Beyond the kernel upgrade, Fedora 40 delivers a treasure trove of updated packages, allowing you to delve into the latest open-source technologies. Whether you're a developer seeking the power of GCC 14.0 or a programmer looking to explore the newest versions of Go (1.22), Ruby (3.3), and OpenJDK (21), Fedora 40 has you covered. Database management also receives an upgrade with PostgreSQL 16, while utilities like wget2 offer improved functionality. Containerization enthusiasts will appreciate the inclusion of Podman 5, and for many users, the update likely includes their favorite web browser, Firefox 123 (availability may depend on the chosen desktop environment).

Additionally, Fedora 40 integrates ROCm 6 & PyTorch directly into its software repository, eliminating the need to enable third-party repositories for installation.

This comprehensive update ensures Fedora 40 remains a powerful and versatile operating system, well-equipped for developers, system administrators, and everyday users like you.

Atomic Brand is Back

With the release of Fedora 40, all rpm-ostree-based variants (Silverblue, Kinoite, Sway, and Budgie) undergo a rebranding, now collectively known as "Atomic" desktops. This fresh branding replaces the previous "Immutable" label, which no longer accurately reflects the nature of these variants. 

The name "Atomic" is straightforward and expressive, emphasizing their core feature: the atomic update system. Updates are delivered and applied as complete units, ensuring system stability and enabling effortless rollbacks if necessary. 

Have you ever used an immutable distribution? What are your thoughts on the new brand name and the future of this approach for Linux desktops?

Improved Security & Privacy

Fedora 40 takes your security and privacy seriously. This new release implements several effective measures to safeguard your system. In terms of security, Fedora 40 enables high-level systemd security hardening settings by default, essentially isolating system services to make them less vulnerable to attacks.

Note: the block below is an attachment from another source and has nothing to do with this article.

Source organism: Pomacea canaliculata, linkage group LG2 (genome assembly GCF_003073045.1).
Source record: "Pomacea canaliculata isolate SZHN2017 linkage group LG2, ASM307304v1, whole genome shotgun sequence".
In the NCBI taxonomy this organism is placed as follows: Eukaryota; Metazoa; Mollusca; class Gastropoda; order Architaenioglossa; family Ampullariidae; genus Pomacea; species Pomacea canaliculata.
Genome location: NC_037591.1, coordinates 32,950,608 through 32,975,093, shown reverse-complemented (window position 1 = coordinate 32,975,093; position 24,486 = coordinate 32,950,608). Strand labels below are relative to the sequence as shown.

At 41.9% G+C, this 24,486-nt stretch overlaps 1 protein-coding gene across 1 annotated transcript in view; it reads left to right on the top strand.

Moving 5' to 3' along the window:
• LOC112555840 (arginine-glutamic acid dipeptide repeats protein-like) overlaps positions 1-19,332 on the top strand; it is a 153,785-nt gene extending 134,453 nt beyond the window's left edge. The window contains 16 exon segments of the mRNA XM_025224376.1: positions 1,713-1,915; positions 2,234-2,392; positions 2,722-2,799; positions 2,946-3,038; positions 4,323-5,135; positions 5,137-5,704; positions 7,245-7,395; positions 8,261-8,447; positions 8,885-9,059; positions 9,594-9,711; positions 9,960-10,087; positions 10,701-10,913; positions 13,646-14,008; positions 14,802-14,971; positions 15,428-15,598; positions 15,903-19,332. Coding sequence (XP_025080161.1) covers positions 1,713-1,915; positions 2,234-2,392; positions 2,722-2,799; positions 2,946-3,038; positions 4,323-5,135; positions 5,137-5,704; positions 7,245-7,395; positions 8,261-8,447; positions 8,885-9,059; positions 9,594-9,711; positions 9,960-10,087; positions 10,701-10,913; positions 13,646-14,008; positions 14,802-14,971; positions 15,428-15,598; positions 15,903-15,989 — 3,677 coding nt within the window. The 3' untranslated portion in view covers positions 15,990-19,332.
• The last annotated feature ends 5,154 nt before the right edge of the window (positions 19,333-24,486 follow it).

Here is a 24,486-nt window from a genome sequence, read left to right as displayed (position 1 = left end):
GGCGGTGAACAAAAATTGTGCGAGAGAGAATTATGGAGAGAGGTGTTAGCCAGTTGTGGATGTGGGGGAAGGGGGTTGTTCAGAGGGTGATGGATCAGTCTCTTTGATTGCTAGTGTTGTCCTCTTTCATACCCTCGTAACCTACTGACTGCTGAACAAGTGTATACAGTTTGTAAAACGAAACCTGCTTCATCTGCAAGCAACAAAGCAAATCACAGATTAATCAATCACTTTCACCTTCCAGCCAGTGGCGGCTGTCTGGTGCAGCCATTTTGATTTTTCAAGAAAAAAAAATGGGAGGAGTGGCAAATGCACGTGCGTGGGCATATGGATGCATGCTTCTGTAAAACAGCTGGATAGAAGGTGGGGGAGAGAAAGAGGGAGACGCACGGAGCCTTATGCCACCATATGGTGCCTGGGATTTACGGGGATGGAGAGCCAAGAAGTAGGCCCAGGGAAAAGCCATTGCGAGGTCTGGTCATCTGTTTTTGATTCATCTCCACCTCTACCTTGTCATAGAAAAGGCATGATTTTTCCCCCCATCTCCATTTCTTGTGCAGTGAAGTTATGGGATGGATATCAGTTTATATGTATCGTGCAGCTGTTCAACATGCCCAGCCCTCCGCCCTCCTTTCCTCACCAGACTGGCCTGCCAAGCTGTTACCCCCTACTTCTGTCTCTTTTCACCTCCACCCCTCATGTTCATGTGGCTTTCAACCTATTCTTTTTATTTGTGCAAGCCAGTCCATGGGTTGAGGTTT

Imagine a bustling city with controlled access points for critical areas. This is the concept behind systemd security hardening, creating a more secure environment for your system.{alertWarning}

The package management system in Fedora 40 has also become more vigilant. During the software building process, a crucial step called linking occurs. If the linker encounters a potential security vulnerability in the code, it throws an error instead of just a warning. This prevents software with vulnerabilities from ever reaching users, ensuring a safer software ecosystem.

Finally, the inclusion of Linux kernel 6.8 brings additional security benefits. AppArmor, a security module that controls application access to system resources, receives a significant upgrade. It strengthens its hashing algorithm from the less secure SHA1 to the robust SHA256. 

Think of a hashing algorithm as a special lock for your security policies. Upgrading to SHA256 makes this lock much harder to pick, further enhancing the security of your system.{alertWarning}

In terms of privacy, Fedora 40 champions user privacy with the introduction of randomized MAC addresses for Wi-Fi connections. Traditionally, your device has a static MAC address that functions like a unique identifier on a network. With randomized MAC addresses, a new, temporary address is generated for each network you connect to. This makes it more difficult for websites and ISPs to track your device's movements across different networks, offering greater control over your online privacy.

Slight Disappointment

If you've been following Fedora news, you might have been eagerly awaiting the arrival of both DNF5 and the new Anaconda Web UI Installer in this release. However, I'm here to temper your expectations just a bit after getting you all hyped up. Unfortunately, they've been pushed to the next release. But don't worry, it's all in the pipeline!

DNF5 brings significant improvements—it's smaller, faster, and more flexible. Meanwhile, the Anaconda Web UI Installer, developed with React and Cockpit, promises a user-friendly wizard-based experience for easy installation, ideal for both beginners and experienced users alike.

Get Fedora 40

Fedora 40, with its array of compelling features, is readily available for free download from the official website. Notably, its ISO files are compact, under 3GB, unlike some bloated distributions. Additionally, current users of Fedora 39 have the option to upgrade seamlessly to Fedora 40 using the DNF System Upgrade Plugin

{getButton} $text={Get Fedora 40} $icon={Download} $color={#0060df}

Fedora 40 is expected to reach end-of-life (EOL) around May 13th, 2025.{alertWarning}

🗨️ What feature of Fedora 40 are you most excited to try out and why? Enjoy exploring!

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Djalel Oukid

Science teacher, PhD student, Master degree in Microbial biotechnology , Microbiologist, designer, video editor, podcaster & blogger. linkedin portfolio github